Two in three (67%) UK businesses believe offering flexibility to their workers is crucial if they are to successfully retain and attract talent, according to a new report. Businesses realise they cannot compete on salary alone and instead offering flexibility is key to helping companies manage the rising costs of running their businesses. Over half (52%) of businesses have increased salaries to attract talented workers, but say wages rises can’t continue at the rate they have been going.
The second ‘Future World of Work’ report from Sonovate explores what flexibility means to businesses and workers throughout the UK, and how businesses are employing flexibility to remain competitive in what’s been a candidate’s market during 2022. It brings together quantitative research from 4,000 people and 500 small and medium-sized business owners, as well as qualitative interviews with senior thought leaders from the future of work, employment and fintech sectors.
With half (49%) of businesses saying they have been operating in ‘a candidate’s market’ – one that favours candidates over companies – businesses are having to think more creatively about what flexible benefits they can offer to attract, retain and reward their workers. Seven in ten (70%) businesses surveyed say the most skilled people know their worth and will only work under conditions that suit them.
The use of flexibility extends also to retaining the best people already working in permanent positions. Over a third (35%) of businesses report an increase in the proportion of their permanent workforce requesting to switch to contract or temporary roles.
Offering greater flexibility is practical for many businesses from financial and operational, as well as recruitment, perspectives. The report finds that businesses are increasingly turning to different forms of flexibility to attract and retain staff, particularly where it isn’t feasible to compete on salaries in a high inflation, recessionary market. More than four in ten (43%) businesses have raised wages for talent but say they cannot afford these inflated salaries for long.
The forms of flexible working most favoured by the UK’s businesses include allowing workers to choose their own hours (58%), accepting requests to move from permanent to temporary contracts (58%), and providing employees with utilities and internet subsidies to work from home (also 58%). Other popular options amongst businesses include enabling workers to choose which, or how many, days they work (56%), and enforcing a partial work from home policy (54%).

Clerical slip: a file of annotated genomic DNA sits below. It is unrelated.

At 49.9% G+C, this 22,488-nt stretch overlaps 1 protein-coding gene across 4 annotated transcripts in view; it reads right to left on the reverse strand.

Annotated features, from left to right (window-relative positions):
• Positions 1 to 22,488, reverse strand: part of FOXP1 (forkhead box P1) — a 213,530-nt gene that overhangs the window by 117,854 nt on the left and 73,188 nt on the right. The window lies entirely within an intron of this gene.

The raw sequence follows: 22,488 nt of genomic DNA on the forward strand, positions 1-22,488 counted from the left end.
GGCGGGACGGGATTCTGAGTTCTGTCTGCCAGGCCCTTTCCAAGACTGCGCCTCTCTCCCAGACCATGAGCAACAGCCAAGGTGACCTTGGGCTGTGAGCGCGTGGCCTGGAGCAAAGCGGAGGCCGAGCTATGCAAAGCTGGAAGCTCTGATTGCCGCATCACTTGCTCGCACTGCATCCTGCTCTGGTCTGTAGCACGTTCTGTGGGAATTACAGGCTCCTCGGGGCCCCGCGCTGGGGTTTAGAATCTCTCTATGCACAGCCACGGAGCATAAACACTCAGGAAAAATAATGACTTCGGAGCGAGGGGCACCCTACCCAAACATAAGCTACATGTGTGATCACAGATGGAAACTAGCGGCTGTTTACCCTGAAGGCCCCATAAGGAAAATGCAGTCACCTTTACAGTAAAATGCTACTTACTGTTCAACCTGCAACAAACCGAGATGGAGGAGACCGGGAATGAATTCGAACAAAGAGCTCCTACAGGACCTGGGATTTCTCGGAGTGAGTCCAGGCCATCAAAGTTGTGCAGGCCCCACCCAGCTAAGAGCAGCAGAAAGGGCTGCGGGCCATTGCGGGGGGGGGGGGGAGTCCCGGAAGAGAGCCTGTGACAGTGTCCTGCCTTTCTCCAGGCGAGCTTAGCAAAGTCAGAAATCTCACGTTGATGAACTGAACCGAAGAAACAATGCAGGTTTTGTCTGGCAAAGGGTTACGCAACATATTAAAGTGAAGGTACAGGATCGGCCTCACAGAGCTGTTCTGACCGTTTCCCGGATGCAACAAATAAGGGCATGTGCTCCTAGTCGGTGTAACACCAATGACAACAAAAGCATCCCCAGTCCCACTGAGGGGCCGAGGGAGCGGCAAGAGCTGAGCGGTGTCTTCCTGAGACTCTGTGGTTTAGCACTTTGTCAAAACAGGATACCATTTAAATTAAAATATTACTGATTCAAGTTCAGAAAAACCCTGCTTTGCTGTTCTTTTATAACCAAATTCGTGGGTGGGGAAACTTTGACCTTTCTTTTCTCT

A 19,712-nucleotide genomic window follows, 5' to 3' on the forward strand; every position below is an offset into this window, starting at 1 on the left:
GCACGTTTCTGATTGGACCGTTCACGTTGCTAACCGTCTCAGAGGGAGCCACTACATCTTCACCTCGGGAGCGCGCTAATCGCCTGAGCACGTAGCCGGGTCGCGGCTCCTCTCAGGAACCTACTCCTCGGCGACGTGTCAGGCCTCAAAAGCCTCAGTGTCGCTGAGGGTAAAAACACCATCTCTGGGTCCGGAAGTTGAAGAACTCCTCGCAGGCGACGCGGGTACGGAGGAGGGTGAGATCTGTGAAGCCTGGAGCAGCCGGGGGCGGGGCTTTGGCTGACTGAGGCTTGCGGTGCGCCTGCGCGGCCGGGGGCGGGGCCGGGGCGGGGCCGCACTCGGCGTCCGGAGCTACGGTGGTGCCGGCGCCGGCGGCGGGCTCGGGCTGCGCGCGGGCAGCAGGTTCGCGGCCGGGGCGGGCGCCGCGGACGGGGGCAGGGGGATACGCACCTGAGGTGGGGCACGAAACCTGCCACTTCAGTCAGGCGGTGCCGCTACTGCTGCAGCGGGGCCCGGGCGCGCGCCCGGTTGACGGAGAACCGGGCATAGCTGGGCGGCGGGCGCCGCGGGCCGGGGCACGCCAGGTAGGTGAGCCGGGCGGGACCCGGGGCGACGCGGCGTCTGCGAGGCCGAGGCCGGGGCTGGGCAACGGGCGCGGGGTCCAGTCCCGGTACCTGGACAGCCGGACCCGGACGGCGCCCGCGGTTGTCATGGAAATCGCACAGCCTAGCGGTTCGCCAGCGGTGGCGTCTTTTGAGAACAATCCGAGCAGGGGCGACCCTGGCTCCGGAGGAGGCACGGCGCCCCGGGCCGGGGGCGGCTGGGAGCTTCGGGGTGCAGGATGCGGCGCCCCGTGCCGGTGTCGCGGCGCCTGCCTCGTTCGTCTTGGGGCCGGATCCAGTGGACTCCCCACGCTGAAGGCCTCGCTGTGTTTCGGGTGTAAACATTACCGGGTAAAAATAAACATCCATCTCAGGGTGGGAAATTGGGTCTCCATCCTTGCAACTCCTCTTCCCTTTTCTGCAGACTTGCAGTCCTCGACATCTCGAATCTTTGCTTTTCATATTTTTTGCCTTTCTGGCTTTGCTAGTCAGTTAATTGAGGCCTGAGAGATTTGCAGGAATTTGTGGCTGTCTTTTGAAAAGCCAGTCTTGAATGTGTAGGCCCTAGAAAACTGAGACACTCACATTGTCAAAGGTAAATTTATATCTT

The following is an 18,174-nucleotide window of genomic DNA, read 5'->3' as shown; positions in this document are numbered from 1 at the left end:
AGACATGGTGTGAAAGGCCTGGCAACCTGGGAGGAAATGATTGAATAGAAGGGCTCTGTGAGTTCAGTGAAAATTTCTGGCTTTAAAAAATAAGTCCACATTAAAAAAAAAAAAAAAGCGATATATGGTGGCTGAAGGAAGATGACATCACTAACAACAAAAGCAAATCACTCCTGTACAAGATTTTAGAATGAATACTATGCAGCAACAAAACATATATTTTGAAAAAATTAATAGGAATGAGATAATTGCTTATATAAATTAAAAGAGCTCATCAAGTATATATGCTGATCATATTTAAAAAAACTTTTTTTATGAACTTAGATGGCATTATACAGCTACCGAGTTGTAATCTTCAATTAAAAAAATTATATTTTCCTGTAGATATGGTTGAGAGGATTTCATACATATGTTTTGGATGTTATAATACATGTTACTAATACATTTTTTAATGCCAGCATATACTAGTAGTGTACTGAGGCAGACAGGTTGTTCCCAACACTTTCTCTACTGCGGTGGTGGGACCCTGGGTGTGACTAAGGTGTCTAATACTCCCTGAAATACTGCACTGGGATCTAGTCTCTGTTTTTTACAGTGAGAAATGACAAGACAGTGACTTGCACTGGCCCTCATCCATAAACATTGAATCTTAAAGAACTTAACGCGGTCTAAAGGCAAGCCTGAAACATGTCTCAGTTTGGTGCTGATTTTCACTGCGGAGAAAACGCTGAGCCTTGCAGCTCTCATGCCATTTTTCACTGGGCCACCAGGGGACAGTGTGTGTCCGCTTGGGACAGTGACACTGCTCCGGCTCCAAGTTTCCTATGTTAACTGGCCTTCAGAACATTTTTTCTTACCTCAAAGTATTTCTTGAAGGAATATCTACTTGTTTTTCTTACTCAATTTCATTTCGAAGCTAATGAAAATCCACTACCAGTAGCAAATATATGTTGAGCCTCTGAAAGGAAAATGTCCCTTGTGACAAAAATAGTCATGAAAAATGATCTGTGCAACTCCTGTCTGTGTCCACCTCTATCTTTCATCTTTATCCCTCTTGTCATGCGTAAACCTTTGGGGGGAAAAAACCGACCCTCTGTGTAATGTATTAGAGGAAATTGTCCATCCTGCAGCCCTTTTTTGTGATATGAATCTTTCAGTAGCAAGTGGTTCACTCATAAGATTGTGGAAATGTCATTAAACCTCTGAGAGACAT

These broadly tally with the desires and expectations of workers. Sonovate’s research finds that 30% of freelance workers want to choose their own hours, as well as how many and which days they work. Three in ten (27%) want to be able to work part time if they wish to, and 25% are keen to work from home when they want to.
Richard Prime, Co-Founder & Co-CEO of Sonovate, comments on the findings: “As the cost of living crisis deepens and creates new dynamics and expectations, our understanding of what flexibility means and how it works is fast evolving. Flexibility goes far beyond where and when people work; it encompasses policies that let workers move between permanent and temporary contracts, wider benefit packages for longer-term contractors to match their permanent colleagues, and the right technology to enable flexible working and prompt pay.
“The reality we’re seeing on the ground puts paid to the suggestion that a cost of living crisis or high inflation environment will stem the tide of workers requesting or even demanding greater flexibility from the businesses they work for. The future of work is transforming month to month right in front of us. Macro market events that we might think would hinder the shift to a new world of work are instead accelerating and shaping working habits in fascinating ways.
“For many businesses, 2022 was the year of the candidate’s market; it remains to be seen whether that will continue into 2023. Either way, if 2023 heralds greater growth, lower inflation and more stability, it’ll be fascinating to see how flexibility extends its reach further and forces more businesses to think creatively about how they attract, recruit and retain.”